Redfern: Dems should do well in November



The success of the Democratic state ticket largely rests with a strong victory by Gov. Ted Strickland, state Democratic Chairman Chris Redfern said.

During an interview Thursday with The Vindicator’s editorial board, Redfern said he was “relatively optimistic” that Democrats would do well in Ohio in the November general election despite national polls showing his party losing favor with voters.

“I’m not throwing up the white flag and saying, ‘I’ll take two of these five offices and call it a day,’” Redfern said.

He was referring to the races for governor, secretary of state, auditor, attorney general and treasurer.

“We have got so much work to do, but the resources are there” for Democrats to win in November.

A lot of it depends on Strickland, who is facing a challenge from Republican John Kasich.

“Races are built on the top of the ticket,” Redfern said.

If Strickland wins convincingly, the rest of the Democratic ticket will succeed, Redfern said.

There are plenty of people who don’t realize they can vote for state treasurer, for example, Redfern said.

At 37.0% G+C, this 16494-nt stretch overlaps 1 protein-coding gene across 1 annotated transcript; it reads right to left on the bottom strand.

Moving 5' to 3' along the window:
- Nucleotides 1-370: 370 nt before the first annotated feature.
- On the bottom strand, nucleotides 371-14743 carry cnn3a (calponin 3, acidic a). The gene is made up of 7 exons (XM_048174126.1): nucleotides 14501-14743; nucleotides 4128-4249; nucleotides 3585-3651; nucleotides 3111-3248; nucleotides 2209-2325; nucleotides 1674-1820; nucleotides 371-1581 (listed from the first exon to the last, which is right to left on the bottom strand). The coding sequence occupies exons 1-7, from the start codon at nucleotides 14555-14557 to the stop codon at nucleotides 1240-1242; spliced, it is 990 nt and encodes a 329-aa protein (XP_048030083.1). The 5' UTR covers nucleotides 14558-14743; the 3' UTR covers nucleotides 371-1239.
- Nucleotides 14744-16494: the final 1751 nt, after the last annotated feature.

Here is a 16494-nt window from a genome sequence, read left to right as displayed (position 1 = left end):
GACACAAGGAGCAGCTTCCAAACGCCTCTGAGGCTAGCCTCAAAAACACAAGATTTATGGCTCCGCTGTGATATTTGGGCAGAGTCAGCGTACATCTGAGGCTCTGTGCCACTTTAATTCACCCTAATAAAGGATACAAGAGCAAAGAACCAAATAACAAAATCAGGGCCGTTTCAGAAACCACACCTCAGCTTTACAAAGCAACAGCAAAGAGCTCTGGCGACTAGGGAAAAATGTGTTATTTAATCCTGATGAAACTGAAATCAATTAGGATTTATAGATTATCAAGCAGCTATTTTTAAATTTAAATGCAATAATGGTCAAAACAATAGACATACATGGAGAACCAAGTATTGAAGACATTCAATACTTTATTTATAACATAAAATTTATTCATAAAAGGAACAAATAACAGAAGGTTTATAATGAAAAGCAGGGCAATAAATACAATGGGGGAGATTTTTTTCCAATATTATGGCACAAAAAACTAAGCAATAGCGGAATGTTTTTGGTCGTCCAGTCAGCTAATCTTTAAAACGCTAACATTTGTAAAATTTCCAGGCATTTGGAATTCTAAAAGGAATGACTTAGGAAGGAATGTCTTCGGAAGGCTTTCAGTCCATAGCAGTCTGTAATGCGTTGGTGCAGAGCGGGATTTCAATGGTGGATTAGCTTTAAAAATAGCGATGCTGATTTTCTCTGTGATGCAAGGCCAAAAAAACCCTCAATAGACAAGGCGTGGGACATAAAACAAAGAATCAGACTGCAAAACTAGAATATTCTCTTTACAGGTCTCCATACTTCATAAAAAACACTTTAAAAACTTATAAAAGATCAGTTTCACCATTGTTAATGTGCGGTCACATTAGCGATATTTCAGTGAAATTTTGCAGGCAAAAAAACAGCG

The Ohio Democratic Party is the largest state party in terms of employees with 182, he said. The party has developed a strong grass-roots program that hinges on staff members going door-to-door asking voters what issues matter the most to them and understanding how best to solve their concerns, he said.

As for the open U.S. Senate seat up for election in November between Lt. Gov. Lee Fisher, a Democrat, and Republican Rob Portman, Redfern said, “It’s obviously a challenge, but it’s still neck-and-neck” in the polls.

With the economy still struggling, Fisher should probably be trailing Portman by 10 percentage points, Redfern said. It is because of Fisher’s strength as a candidate that he is in a statistical dead-heat with Portman, who has raised more $10 million compared with $4.85 million for Fisher, Redfern said.

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